Wednesday, October 15, 2008

Still Learning

Back on the track for 5-10x1000 this morning, starting each rep on 5 minutes. Unfortunately, the wind buffeting against the house woke me before the gurgling of the coffee maker could, which meant it would be a long morning. Oh well, better today than during Saturday or Sunday's workouts.

An email from Mystery Coach made it clear that rather than an arbitrary number, the paces would depend on me finding and holding the appropriate effort, and that I should quit when I felt I had enough, be it five or all 10 repeats.

With the very strong cross-wind it made sense to run strong through the difficult 200 and to cruise and relax through the aided 200 during each lap, and since I was starting the even-numbered reps into the wind my guess was that they'd be a bit slower than the odds.

3:17, 3:16, 3:14, 3:16, 3:14, 3:14, 3:13, 3:15

Instead of checking every 200 or 400 to see what the pace was I just ran each by feel, trying to tune in to the feeling I had two weeks ago while running 3:22 or so. The wind was obnoxious, but the on-off rhythm it necessitated made the run an interesting challenge. After getting through number six feeling pretty smooth, I started fighting against the headwind to keep up the momentum on number seven. By the time I finished the first 400 of the eighth rep I knew I'd be calling it for the day, and after seeing the time slip back a bit when I finished the deal was sealed. The heart rate was at exactly 120 when I timed it for 15 seconds after resting one minute, which is hopefully a sign I didn't stick it out for too long.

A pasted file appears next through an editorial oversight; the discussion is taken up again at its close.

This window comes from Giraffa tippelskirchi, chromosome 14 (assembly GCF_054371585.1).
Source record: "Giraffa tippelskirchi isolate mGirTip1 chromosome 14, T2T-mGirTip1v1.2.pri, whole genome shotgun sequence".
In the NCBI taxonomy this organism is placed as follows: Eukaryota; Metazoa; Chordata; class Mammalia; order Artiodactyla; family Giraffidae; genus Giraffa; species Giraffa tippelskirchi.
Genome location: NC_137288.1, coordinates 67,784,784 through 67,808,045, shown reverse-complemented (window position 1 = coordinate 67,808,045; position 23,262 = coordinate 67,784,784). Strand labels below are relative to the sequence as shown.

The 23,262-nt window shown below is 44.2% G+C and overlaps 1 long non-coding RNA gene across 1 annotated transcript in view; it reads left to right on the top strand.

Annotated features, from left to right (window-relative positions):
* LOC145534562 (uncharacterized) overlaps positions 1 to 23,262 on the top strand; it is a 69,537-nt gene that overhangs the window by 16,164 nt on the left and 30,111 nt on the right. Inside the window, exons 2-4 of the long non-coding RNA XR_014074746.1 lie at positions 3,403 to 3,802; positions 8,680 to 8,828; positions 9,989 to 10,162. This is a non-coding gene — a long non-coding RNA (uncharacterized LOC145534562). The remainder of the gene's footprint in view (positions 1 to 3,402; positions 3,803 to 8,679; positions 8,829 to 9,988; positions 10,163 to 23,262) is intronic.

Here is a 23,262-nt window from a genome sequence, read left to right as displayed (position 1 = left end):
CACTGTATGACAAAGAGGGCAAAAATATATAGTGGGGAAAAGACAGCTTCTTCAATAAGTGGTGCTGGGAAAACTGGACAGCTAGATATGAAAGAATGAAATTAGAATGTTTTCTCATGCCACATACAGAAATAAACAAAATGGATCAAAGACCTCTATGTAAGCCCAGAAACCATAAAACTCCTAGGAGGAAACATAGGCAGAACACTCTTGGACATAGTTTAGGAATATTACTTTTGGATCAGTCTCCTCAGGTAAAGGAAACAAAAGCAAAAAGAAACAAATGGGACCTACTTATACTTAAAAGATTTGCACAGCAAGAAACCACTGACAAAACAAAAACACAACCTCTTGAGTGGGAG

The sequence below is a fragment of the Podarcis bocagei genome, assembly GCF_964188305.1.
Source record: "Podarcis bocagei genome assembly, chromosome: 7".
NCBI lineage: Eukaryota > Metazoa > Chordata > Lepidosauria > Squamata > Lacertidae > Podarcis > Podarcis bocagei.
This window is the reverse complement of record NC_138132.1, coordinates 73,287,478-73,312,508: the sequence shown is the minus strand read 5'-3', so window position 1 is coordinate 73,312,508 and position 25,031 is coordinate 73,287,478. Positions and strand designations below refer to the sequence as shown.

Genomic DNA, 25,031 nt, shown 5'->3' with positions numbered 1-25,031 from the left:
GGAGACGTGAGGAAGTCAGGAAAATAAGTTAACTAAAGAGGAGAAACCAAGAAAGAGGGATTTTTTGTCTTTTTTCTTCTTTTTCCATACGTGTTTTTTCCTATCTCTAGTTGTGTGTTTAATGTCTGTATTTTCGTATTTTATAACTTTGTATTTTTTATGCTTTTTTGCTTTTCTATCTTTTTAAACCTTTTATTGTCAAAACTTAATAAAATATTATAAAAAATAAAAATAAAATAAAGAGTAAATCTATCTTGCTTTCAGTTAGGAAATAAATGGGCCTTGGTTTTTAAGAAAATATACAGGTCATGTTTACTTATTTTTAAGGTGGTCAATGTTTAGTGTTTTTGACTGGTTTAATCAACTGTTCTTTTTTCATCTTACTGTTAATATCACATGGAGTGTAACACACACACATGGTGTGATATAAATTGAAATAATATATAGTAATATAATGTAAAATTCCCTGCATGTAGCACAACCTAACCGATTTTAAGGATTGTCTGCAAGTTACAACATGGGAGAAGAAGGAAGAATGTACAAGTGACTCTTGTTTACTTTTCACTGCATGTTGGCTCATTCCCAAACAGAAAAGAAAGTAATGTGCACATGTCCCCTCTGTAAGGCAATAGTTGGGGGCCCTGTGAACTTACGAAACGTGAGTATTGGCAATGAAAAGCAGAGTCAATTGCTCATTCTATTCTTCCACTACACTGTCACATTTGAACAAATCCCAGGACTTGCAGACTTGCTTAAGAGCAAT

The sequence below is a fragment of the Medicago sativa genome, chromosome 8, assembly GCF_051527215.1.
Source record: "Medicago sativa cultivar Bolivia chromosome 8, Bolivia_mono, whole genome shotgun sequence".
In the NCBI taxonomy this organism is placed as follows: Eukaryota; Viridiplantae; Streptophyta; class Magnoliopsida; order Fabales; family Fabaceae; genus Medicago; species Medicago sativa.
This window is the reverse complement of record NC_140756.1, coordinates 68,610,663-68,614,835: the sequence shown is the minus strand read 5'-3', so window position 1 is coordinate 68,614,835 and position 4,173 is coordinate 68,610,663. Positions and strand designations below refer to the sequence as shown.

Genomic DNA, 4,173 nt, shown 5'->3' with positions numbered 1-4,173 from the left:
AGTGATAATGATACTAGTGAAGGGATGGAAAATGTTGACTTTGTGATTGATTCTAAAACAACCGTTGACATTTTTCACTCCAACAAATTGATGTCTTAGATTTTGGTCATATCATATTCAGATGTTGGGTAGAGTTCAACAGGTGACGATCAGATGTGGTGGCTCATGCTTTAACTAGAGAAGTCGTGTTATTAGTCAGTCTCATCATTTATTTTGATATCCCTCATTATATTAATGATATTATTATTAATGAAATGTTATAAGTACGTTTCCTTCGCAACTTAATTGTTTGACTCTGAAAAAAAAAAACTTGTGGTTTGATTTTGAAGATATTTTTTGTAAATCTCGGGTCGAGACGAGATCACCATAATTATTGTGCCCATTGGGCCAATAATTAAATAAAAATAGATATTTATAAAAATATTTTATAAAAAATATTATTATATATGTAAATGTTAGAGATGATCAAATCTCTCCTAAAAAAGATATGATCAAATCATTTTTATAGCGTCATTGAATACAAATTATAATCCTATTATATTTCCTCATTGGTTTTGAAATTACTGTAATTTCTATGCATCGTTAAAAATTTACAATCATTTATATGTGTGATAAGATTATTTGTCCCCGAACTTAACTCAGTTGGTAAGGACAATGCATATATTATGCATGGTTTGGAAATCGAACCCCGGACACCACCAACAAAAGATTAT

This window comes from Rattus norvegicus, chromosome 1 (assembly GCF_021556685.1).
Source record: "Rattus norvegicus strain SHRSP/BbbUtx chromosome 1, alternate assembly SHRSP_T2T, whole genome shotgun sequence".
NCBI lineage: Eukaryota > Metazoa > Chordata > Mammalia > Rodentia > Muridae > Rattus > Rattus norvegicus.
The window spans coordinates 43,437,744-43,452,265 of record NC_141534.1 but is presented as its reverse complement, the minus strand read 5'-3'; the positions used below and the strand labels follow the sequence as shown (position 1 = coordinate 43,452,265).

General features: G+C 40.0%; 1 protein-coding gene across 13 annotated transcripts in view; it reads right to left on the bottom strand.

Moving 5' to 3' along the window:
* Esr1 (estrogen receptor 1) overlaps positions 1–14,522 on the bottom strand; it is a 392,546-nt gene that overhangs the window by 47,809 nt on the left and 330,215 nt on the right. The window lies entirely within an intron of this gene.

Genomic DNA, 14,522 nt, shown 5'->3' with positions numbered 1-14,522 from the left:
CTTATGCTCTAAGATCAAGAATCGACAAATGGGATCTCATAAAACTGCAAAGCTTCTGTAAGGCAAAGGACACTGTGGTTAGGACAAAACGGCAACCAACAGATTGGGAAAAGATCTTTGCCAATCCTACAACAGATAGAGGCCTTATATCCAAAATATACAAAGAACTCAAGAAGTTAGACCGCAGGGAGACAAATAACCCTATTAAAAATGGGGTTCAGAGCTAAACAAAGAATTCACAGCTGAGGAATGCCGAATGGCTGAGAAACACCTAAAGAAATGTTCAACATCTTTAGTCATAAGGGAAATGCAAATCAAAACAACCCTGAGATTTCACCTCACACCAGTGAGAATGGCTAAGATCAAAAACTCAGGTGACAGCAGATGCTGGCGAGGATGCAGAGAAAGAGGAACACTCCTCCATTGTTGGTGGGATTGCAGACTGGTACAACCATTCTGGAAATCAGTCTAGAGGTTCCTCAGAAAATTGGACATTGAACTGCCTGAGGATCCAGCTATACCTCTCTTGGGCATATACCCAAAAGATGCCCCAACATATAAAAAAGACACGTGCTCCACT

This week and next week are without a doubt the most dangerous two weeks in my preparation for New York. I feel like I have about all the fitness I'll muster for this training cycle, so the natural inclination is to use it. During this period the sounds of fatigue can still be audible, but they can often be muted by the noise coming from adrenaline and a general sharpening up. I'm trying to tune in to them, but it's obviously getting more difficult. The first mile of th 8K two weeks ago is a good example of this, as was the fast start to last week's 7 mile effort. In both cases I probably could have gotten the same or more out of less, and recovered more quickly to boot. I don't think I'm doing myself any favors when I dig in too hard, too soon during workouts or races, and it's certainly a habit that can prove disastrous when carried over into the marathon.